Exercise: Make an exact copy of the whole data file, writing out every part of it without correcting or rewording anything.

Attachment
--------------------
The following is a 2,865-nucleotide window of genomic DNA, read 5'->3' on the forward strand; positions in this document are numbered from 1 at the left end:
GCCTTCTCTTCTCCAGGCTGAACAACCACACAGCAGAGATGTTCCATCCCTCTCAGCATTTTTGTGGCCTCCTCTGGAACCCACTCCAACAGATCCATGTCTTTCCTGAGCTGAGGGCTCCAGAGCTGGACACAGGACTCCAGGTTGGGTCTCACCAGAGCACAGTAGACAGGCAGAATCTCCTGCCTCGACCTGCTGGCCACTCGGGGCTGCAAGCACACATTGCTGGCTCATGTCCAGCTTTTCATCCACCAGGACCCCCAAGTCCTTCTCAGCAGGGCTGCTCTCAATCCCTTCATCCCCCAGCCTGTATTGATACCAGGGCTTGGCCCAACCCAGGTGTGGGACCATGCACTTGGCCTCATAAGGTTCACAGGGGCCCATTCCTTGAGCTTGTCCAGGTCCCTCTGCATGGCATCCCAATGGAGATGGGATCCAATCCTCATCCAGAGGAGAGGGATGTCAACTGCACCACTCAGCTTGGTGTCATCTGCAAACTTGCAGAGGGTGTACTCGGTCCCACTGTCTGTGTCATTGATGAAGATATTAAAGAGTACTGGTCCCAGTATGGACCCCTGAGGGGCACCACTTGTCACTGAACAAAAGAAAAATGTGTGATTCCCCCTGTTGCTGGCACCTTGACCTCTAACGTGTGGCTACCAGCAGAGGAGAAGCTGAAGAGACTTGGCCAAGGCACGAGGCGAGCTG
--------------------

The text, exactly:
The following is a 2,865-nucleotide window of genomic DNA, read 5'->3' on the forward strand; positions in this document are numbered from 1 at the left end:
GCCTTCTCTTCTCCAGGCTGAACAACCACACAGCAGAGATGTTCCATCCCTCTCAGCATTTTTGTGGCCTCCTCTGGAACCCACTCCAACAGATCCATGTCTTTCCTGAGCTGAGGGCTCCAGAGCTGGACACAGGACTCCAGGTTGGGTCTCACCAGAGCACAGTAGACAGGCAGAATCTCCTGCCTCGACCTGCTGGCCACTCGGGGCTGCAAGCACACATTGCTGGCTCATGTCCAGCTTTTCATCCACCAGGACCCCCAAGTCCTTCTCAGCAGGGCTGCTCTCAATCCCTTCATCCCCCAGCCTGTATTGATACCAGGGCTTGGCCCAACCCAGGTGTGGGACCATGCACTTGGCCTCATAAGGTTCACAGGGGCCCATTCCTTGAGCTTGTCCAGGTCCCTCTGCATGGCATCCCAATGGAGATGGGATCCAATCCTCATCCAGAGGAGAGGGATGTCAACTGCACCACTCAGCTTGGTGTCATCTGCAAACTTGCAGAGGGTGTACTCGGTCCCACTGTCTGTGTCATTGATGAAGATATTAAAGAGTACTGGTCCCAGTATGGACCCCTGAGGGGCACCACTTGTCACTGAACAAAAGAAAAATGTGTGATTCCCCCTGTTGCTGGCACCTTGACCTCTAACGTGTGGCTACCAGCAGAGGAGAAGCTGAAGAGACTTGGCCAAGGCACGAGGCGAGCTG